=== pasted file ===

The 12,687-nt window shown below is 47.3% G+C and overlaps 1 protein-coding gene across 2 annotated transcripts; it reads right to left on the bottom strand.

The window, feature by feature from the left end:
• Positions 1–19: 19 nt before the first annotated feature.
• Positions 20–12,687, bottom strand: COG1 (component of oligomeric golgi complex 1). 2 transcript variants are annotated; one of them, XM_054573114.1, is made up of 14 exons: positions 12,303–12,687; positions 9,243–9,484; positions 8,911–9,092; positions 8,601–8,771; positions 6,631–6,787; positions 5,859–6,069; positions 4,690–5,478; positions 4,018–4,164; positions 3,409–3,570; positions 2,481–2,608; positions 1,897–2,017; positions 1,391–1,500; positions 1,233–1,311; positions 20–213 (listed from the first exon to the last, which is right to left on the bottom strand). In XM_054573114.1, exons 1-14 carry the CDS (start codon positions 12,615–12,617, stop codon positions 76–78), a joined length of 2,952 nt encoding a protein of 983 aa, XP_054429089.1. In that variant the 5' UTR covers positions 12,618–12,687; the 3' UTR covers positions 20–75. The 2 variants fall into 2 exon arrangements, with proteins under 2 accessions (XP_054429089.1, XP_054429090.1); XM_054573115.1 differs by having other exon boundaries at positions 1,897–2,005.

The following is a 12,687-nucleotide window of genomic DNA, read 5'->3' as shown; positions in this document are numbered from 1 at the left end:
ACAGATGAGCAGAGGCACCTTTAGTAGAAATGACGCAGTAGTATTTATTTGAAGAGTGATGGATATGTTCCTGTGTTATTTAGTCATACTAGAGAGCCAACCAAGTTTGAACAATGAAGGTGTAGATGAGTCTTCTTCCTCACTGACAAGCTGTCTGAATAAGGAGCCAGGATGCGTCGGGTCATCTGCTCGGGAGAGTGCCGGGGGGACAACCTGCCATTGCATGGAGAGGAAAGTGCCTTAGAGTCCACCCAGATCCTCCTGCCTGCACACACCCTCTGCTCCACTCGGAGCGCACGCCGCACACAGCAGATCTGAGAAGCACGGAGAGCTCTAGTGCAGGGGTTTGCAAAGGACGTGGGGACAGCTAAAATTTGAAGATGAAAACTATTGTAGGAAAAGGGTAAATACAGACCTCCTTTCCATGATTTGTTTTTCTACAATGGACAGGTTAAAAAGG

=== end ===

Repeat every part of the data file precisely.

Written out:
The 12,687-nt window shown below is 47.3% G+C and overlaps 1 protein-coding gene across 2 annotated transcripts; it reads right to left on the bottom strand.

The window, feature by feature from the left end:
• Positions 1–19: 19 nt before the first annotated feature.
• Positions 20–12,687, bottom strand: COG1 (component of oligomeric golgi complex 1). 2 transcript variants are annotated; one of them, XM_054573114.1, is made up of 14 exons: positions 12,303–12,687; positions 9,243–9,484; positions 8,911–9,092; positions 8,601–8,771; positions 6,631–6,787; positions 5,859–6,069; positions 4,690–5,478; positions 4,018–4,164; positions 3,409–3,570; positions 2,481–2,608; positions 1,897–2,017; positions 1,391–1,500; positions 1,233–1,311; positions 20–213 (listed from the first exon to the last, which is right to left on the bottom strand). In XM_054573114.1, exons 1-14 carry the CDS (start codon positions 12,615–12,617, stop codon positions 76–78), a joined length of 2,952 nt encoding a protein of 983 aa, XP_054429089.1. In that variant the 5' UTR covers positions 12,618–12,687; the 3' UTR covers positions 20–75. The 2 variants fall into 2 exon arrangements, with proteins under 2 accessions (XP_054429089.1, XP_054429090.1); XM_054573115.1 differs by having other exon boundaries at positions 1,897–2,005.

The following is a 12,687-nucleotide window of genomic DNA, read 5'->3' as shown; positions in this document are numbered from 1 at the left end:
ACAGATGAGCAGAGGCACCTTTAGTAGAAATGACGCAGTAGTATTTATTTGAAGAGTGATGGATATGTTCCTGTGTTATTTAGTCATACTAGAGAGCCAACCAAGTTTGAACAATGAAGGTGTAGATGAGTCTTCTTCCTCACTGACAAGCTGTCTGAATAAGGAGCCAGGATGCGTCGGGTCATCTGCTCGGGAGAGTGCCGGGGGGACAACCTGCCATTGCATGGAGAGGAAAGTGCCTTAGAGTCCACCCAGATCCTCCTGCCTGCACACACCCTCTGCTCCACTCGGAGCGCACGCCGCACACAGCAGATCTGAGAAGCACGGAGAGCTCTAGTGCAGGGGTTTGCAAAGGACGTGGGGACAGCTAAAATTTGAAGATGAAAACTATTGTAGGAAAAGGGTAAATACAGACCTCCTTTCCATGATTTGTTTTTCTACAATGGACAGGTTAAAAAGG